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Rammstein is again on tour, and concert tickets are available for sale. Rammstein consists of members Till Lindemann (lead vocals), Richard Z. Kruspe (lead guitar and backing vocals), Paul H. Landers (rhythm guitar, backing vocals), Oliver "Ollie" Riedel (bass guitar), Christoph "Doom" Schneider (drums and electronic percussion) and Christian "Flake" Lorenz (keyboards). They are widely accepted as part of the Neue Deutsche Härte scene (alongside others such as Oomph!, Eisbrecher, and Die Krupps) and they are the genre's most successful band, achieving worldwide fame. Their songs are usually in German, but they have also performed songs entirely or partially in other languages such as English, Spanish, French and Russian. As of 2009, they have sold over 15 million records worldwide. Rammstein's live shows are famous for their pyrotechnic performance and theatrics, earning them awards from many countries, including The United States of America. Rammstein's entire catalogue is published by Universal Music Group. Since their formation in 1994, Rammstein has had no changes in their band line-up nor have any members left the band. The band have stated they were originally named after the Ramstein airshow disaster. Rammstein released a greatest hits album titled Made in Germany 1995–2011 on December 2, 2011. It contains one previously unreleased track, "Mein Land" which was released as a single on November 11, 2011 with another track, "Vergiss Uns Nicht", that was released at a later date. A full European tour in support of Made in Germany has been confirmed that will span from November 2011 to March 2012, as well as a North American tour that will span from April–May 2012. View available tickets for Rammstein concerts below.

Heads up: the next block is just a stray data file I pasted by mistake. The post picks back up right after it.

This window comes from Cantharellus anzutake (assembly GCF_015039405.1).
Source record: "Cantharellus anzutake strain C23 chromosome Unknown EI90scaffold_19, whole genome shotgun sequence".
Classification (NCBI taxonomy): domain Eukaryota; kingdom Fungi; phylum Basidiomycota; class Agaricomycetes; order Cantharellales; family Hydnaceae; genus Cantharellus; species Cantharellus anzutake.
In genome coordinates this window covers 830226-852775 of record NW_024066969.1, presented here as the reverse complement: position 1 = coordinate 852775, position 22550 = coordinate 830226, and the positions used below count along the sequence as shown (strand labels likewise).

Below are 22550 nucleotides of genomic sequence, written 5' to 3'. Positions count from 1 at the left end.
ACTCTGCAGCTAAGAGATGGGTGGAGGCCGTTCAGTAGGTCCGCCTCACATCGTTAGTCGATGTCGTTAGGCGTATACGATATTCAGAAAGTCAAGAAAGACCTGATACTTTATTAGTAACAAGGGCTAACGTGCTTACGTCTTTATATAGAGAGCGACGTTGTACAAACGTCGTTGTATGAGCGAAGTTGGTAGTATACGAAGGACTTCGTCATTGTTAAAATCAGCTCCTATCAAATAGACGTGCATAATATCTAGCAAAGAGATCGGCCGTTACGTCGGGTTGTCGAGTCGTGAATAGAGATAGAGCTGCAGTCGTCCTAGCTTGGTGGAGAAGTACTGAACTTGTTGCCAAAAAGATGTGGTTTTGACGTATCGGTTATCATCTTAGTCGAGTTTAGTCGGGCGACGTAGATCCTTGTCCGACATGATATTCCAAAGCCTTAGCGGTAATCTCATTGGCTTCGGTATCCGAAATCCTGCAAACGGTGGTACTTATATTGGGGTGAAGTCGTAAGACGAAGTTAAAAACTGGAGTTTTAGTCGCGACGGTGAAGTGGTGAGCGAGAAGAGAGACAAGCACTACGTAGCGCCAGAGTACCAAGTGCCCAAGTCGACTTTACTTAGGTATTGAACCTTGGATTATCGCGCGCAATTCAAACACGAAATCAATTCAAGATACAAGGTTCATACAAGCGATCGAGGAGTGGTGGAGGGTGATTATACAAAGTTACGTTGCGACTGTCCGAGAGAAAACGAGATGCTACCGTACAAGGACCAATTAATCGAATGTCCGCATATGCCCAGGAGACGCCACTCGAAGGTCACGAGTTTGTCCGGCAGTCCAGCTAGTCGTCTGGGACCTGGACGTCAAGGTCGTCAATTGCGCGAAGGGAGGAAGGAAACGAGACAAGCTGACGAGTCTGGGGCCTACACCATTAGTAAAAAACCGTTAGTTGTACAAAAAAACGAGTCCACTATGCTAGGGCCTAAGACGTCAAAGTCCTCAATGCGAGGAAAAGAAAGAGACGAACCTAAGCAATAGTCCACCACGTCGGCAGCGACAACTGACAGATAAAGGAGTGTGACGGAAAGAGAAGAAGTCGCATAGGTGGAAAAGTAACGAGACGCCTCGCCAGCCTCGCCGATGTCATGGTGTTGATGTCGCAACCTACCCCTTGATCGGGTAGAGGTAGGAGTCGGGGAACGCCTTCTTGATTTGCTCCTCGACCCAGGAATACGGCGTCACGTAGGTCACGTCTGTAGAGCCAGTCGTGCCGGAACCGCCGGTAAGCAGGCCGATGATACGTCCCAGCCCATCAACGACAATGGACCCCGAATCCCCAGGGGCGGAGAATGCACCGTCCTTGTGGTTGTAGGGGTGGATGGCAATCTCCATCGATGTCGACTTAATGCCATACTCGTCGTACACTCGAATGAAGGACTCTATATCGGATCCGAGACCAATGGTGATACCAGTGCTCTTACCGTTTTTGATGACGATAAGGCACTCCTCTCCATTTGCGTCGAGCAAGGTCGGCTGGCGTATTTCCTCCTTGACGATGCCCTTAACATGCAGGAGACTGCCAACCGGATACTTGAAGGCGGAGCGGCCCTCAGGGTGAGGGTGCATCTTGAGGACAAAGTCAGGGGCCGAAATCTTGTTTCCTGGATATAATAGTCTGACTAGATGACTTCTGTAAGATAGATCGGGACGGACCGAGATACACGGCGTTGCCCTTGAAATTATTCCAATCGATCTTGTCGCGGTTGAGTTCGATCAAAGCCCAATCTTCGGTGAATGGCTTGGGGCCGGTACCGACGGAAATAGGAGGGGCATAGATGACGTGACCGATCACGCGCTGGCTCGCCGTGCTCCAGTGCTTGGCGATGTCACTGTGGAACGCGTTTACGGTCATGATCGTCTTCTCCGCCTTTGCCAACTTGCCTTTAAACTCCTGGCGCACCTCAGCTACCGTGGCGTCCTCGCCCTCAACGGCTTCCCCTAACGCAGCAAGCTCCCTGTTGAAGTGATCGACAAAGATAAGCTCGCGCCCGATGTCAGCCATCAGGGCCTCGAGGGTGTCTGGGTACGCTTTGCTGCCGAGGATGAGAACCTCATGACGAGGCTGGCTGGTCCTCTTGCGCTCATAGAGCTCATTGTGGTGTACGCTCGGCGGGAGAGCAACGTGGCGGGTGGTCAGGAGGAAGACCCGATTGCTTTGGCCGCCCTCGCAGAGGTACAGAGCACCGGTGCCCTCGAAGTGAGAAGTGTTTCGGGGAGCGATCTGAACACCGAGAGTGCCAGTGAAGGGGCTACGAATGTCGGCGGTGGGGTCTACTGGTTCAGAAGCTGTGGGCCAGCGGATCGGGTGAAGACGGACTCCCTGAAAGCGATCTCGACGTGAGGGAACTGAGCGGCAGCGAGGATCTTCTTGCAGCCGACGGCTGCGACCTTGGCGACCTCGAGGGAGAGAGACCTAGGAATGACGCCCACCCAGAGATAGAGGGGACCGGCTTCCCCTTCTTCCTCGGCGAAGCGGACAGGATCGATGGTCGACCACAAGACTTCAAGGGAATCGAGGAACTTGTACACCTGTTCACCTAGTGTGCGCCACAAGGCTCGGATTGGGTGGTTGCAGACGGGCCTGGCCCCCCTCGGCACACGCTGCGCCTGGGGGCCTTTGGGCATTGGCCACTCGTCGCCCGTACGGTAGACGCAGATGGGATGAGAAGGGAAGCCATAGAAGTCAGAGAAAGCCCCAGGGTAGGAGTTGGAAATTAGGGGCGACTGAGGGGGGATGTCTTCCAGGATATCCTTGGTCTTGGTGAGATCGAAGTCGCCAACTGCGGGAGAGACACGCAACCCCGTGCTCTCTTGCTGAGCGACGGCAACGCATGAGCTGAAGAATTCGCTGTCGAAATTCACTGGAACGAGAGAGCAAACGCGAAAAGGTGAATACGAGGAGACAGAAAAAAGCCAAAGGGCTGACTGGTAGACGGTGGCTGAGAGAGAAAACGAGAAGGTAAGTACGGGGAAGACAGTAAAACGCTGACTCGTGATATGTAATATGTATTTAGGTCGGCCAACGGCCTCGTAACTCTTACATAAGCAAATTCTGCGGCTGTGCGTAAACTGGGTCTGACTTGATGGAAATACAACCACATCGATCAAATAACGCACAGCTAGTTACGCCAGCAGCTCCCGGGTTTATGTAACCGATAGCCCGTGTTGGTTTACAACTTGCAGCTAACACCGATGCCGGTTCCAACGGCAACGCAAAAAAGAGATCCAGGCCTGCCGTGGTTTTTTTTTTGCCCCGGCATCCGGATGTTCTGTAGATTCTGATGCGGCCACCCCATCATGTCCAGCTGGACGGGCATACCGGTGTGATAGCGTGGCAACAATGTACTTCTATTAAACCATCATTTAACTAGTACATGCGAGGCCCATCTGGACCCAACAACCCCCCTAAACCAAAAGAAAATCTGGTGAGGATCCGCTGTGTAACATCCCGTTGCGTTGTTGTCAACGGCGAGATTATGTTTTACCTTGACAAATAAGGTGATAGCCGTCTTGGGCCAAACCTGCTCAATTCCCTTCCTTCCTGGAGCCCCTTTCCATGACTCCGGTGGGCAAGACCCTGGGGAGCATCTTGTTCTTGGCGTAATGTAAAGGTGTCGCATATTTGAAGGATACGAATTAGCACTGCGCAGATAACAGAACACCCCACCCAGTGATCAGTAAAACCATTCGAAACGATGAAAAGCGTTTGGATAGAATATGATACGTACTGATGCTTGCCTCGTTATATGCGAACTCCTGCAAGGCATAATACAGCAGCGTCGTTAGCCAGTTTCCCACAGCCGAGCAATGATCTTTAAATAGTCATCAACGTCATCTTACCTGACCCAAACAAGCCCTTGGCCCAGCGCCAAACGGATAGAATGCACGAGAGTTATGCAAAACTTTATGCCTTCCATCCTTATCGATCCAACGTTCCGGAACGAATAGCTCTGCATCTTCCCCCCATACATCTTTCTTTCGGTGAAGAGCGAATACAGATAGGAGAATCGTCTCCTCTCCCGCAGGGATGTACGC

Rammstein tour tickets 2012

Although Rammstein is often generalized as Neue Deutsche Härte, their music spans a variety of related styles, including heavy metal, industrial music, and groove metal. Rammstein have a flair for costumes of all sorts, both in live shows and in videos. In the "Keine Lust" video, all members except Lorenz were dressed in fat suits. In the "Amerika" video, all members of the band wore space suits. Live, the band experiments even more with costumes. In the Völkerball concert, among others, Till changed costumes between songs, dressed accordingly for each. For example, in "Mein Teil", he was dressed as a butcher, in "Reise, Reise", as a sailor. The rest of the band each wore their own preferred costume, but none as outlandish or themed as Till's.

The popular German musical group Rammstein has acknowledged influence by both the aesthetic approach and material of Laibach. When members of Laibach were asked by an interviewer about Rammstein "stealing" from them, they responded that "Laibach does not believe in originality... Therefore, Rammstein could not 'steal' much from us. They simply let themselves get inspired by our work, which is absolutely a legitimate process. We are glad that they made it. In a way, they have proven once again that a good 'copy' can make more money on the market than the 'original.'" Laibach would later provide a remix for the Rammstein single "Ohne Dich".